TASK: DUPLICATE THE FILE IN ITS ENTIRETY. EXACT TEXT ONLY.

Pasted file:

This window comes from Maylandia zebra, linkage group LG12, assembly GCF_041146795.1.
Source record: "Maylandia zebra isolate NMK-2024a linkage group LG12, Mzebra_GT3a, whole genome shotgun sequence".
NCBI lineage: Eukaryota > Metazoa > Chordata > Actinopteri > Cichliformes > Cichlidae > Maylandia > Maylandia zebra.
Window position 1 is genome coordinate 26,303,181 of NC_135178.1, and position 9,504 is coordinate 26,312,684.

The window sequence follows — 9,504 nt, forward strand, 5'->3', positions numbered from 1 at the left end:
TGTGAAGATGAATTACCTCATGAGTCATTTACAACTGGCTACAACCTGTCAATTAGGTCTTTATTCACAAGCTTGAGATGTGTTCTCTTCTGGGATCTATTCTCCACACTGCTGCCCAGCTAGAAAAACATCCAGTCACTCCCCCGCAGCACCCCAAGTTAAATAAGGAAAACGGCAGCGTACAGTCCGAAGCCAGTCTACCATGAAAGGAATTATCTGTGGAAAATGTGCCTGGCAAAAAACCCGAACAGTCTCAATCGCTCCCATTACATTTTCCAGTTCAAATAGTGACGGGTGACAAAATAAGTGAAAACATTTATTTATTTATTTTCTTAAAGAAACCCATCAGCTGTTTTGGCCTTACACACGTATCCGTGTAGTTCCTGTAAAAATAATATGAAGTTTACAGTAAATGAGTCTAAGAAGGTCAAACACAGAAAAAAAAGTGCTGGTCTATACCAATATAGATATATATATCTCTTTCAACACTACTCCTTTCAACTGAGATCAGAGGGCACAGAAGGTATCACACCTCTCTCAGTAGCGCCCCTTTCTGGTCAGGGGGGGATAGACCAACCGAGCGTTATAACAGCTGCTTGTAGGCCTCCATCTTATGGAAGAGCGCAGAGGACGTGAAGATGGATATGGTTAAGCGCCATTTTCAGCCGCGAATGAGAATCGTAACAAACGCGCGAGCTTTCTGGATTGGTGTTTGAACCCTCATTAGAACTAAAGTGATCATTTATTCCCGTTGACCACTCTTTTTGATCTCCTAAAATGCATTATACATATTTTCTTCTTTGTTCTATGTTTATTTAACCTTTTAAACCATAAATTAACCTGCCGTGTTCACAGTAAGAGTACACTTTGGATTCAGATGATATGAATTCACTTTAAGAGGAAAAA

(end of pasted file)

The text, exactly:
This window comes from Maylandia zebra, linkage group LG12, assembly GCF_041146795.1.
Source record: "Maylandia zebra isolate NMK-2024a linkage group LG12, Mzebra_GT3a, whole genome shotgun sequence".
NCBI lineage: Eukaryota > Metazoa > Chordata > Actinopteri > Cichliformes > Cichlidae > Maylandia > Maylandia zebra.
Window position 1 is genome coordinate 26,303,181 of NC_135178.1, and position 9,504 is coordinate 26,312,684.

The window sequence follows — 9,504 nt, forward strand, 5'->3', positions numbered from 1 at the left end:
TGTGAAGATGAATTACCTCATGAGTCATTTACAACTGGCTACAACCTGTCAATTAGGTCTTTATTCACAAGCTTGAGATGTGTTCTCTTCTGGGATCTATTCTCCACACTGCTGCCCAGCTAGAAAAACATCCAGTCACTCCCCCGCAGCACCCCAAGTTAAATAAGGAAAACGGCAGCGTACAGTCCGAAGCCAGTCTACCATGAAAGGAATTATCTGTGGAAAATGTGCCTGGCAAAAAACCCGAACAGTCTCAATCGCTCCCATTACATTTTCCAGTTCAAATAGTGACGGGTGACAAAATAAGTGAAAACATTTATTTATTTATTTTCTTAAAGAAACCCATCAGCTGTTTTGGCCTTACACACGTATCCGTGTAGTTCCTGTAAAAATAATATGAAGTTTACAGTAAATGAGTCTAAGAAGGTCAAACACAGAAAAAAAAGTGCTGGTCTATACCAATATAGATATATATATCTCTTTCAACACTACTCCTTTCAACTGAGATCAGAGGGCACAGAAGGTATCACACCTCTCTCAGTAGCGCCCCTTTCTGGTCAGGGGGGGATAGACCAACCGAGCGTTATAACAGCTGCTTGTAGGCCTCCATCTTATGGAAGAGCGCAGAGGACGTGAAGATGGATATGGTTAAGCGCCATTTTCAGCCGCGAATGAGAATCGTAACAAACGCGCGAGCTTTCTGGATTGGTGTTTGAACCCTCATTAGAACTAAAGTGATCATTTATTCCCGTTGACCACTCTTTTTGATCTCCTAAAATGCATTATACATATTTTCTTCTTTGTTCTATGTTTATTTAACCTTTTAAACCATAAATTAACCTGCCGTGTTCACAGTAAGAGTACACTTTGGATTCAGATGATATGAATTCACTTTAAGAGGAAAAA